On an increasing basis, clinical trials use comparator medicine to determine the effectiveness of a drug candidate against the current best treatment option for that indication. This way, every enrolled patient receives the same standard of care, an appropriate leading brand, or investigational medicine – an important ethical consideration in, for example, an oncology trial, where a no-treatment or placebo arm is rarely permissible.
While comparator trials are becoming standard in the clinical trial world, most sponsors can agree that they add certain supply chain challenges. Namely, the often complex process of comparator sourcing is introduced. In an oncology trial, there is often a need for various medicines to be sourced depending on the standard treatment regimen for that particular tumour.
For the past two years, clinical trials service provider Abacus Medicine Pharma Services has held an annual survey to understand the key issues and challenges faced by clinical trial professionals in the comparator sourcing area – many of which have been exacerbated by the Covid-19 pandemic.
The first edition of the survey drew responses from 40 individuals representing 23 pharmaceutical and biotechnology organisations via the company’s virtual booth at the GCSG 2020 conference. The following year, a total of 46 surveys were completed via Abacus Medicine Pharma Services’ booths at the CTS Europe, GCSG and CTS USA conferences in 2021.
In 2022, the company began collecting responses for the third edition of the survey at CTS Europe in March. Ahead of this year’s results, we take a look at the responses from the previous years’ surveys to draw conclusions on the issues sponsors face in comparator sourcing.
The first aim of the survey was to find out what respondents believed was the biggest comparator sourcing challenge. ‘Lead times’ and ‘speed of sourcing’ made it into the top three both years, reflecting the pressures faced by clinical trial teams to keep studies running on time. In 2020, ‘guarantee of supply’ was included in the top three – perhaps reflecting the product shortages faced by many at the start of the pandemic. Interestingly, ‘expiry dates’ rose higher up the ranks the following year.
In the 2020 survey, 65% of respondents stated that the most important way to reduce the risks associated with sourcing comparators was through a strategic approach. 87% of the 2021 respondents agreed.
Respondents were then asked to describe one of the strategies they would take. Answers were varied. One interesting approach that emerged was the sourcing of smaller quantities of comparators more frequently. This bucks the historical trend of sourcing large quantities of medicine upfront and is likely to be chosen as a way of mitigating problems with expiry dates.
The survey also asked respondents which issue (out of a list of options) comparator sourcing has the greatest impact on during a clinical trial. In 2020, ‘compliance challenges’, ‘supply to individual sites’, ‘packaging’, and ‘wastage’ were each thought to have similar impact. In 2021, however, ‘wastage’ emerged as the greatest impact of comparator sourcing, with ‘supply to individual sites’ a close second. The move to decentralisation is likely to be a factor behind the second highlighted issue.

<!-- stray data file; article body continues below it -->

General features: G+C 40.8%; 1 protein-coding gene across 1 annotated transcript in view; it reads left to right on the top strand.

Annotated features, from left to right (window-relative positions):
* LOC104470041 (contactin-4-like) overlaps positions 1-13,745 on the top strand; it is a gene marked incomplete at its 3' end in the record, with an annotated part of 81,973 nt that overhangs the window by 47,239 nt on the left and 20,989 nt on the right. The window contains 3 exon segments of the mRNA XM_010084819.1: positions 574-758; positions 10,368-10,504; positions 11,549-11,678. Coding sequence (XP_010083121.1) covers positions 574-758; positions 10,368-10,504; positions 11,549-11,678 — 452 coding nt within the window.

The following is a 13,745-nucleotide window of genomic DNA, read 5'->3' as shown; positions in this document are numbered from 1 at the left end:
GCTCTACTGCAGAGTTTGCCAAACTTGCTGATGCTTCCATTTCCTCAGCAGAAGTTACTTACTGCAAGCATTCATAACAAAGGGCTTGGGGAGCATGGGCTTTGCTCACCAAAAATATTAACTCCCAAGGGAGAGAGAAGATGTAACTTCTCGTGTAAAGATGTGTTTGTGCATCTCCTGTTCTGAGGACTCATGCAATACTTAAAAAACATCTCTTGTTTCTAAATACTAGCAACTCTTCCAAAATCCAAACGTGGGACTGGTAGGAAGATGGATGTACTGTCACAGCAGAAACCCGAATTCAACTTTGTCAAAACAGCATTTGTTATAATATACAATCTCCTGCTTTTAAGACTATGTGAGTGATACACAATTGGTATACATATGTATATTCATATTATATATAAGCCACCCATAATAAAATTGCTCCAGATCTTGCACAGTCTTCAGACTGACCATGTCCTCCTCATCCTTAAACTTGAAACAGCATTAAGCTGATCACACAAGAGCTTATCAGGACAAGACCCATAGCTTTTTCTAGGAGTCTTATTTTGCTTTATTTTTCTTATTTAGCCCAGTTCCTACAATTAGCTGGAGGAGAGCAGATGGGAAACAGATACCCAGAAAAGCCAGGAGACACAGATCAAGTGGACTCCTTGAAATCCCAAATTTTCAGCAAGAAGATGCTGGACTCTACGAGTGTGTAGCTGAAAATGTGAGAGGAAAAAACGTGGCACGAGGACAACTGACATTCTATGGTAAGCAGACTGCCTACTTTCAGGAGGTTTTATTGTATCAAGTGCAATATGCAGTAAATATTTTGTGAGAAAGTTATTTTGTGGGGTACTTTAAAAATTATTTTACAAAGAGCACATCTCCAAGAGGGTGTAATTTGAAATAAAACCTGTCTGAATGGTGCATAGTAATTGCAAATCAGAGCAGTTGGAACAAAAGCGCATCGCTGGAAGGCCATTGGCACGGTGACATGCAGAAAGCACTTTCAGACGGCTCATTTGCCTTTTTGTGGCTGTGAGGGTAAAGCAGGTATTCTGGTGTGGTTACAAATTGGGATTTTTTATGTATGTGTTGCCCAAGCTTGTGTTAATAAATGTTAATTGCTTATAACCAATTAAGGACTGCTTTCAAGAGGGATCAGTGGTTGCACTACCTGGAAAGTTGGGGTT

Next, the survey sought to find out which factors are most important to clinical trial professionals when selecting a comparator supplier. Both years, ‘reliability’ was selected as the most important. One difference observed in the 2021 responses was the increase in respondents who selected ‘price’ as a key factor. This is understandable, ensuring factors like quality and reliability are not compromised as a result.
The 2020 edition of the survey showed that the large majority of respondents felt that their patient recruitment and retention had been negatively impacted due to the Covid-19 disruptions. Almost 25% believed that some of their clinical trial comparator inventory was at risk of write-off as a result. In 2021, this decreased to 20%.
Meanwhile, just under 35% of 2021 respondents said they had to adapt their decision-making and comparator strategy because of the pandemic. Those that did gave a variety of examples, including building inventory, actively managing stock into sites only when there was a demand, increasing frequency of purchases to maintain supply of Covid-restricted medicines, delaying or extending timelines, and supply chain/sourcing strategy diversification. Flexibility and pragmatism both appear to be common themes throughout.
The Covid-19 pandemic has held a lens over many of the commonly faced issues associated with the sourcing, supply and distribution of comparator medicines, where they have manifested more frequently in this “perfect storm” environment.
The 2021 survey in particular has highlighted the need to take more calculated risks and innovate proactively to maintain supply to patients, rather that waiting to react to issues as and when they arise.
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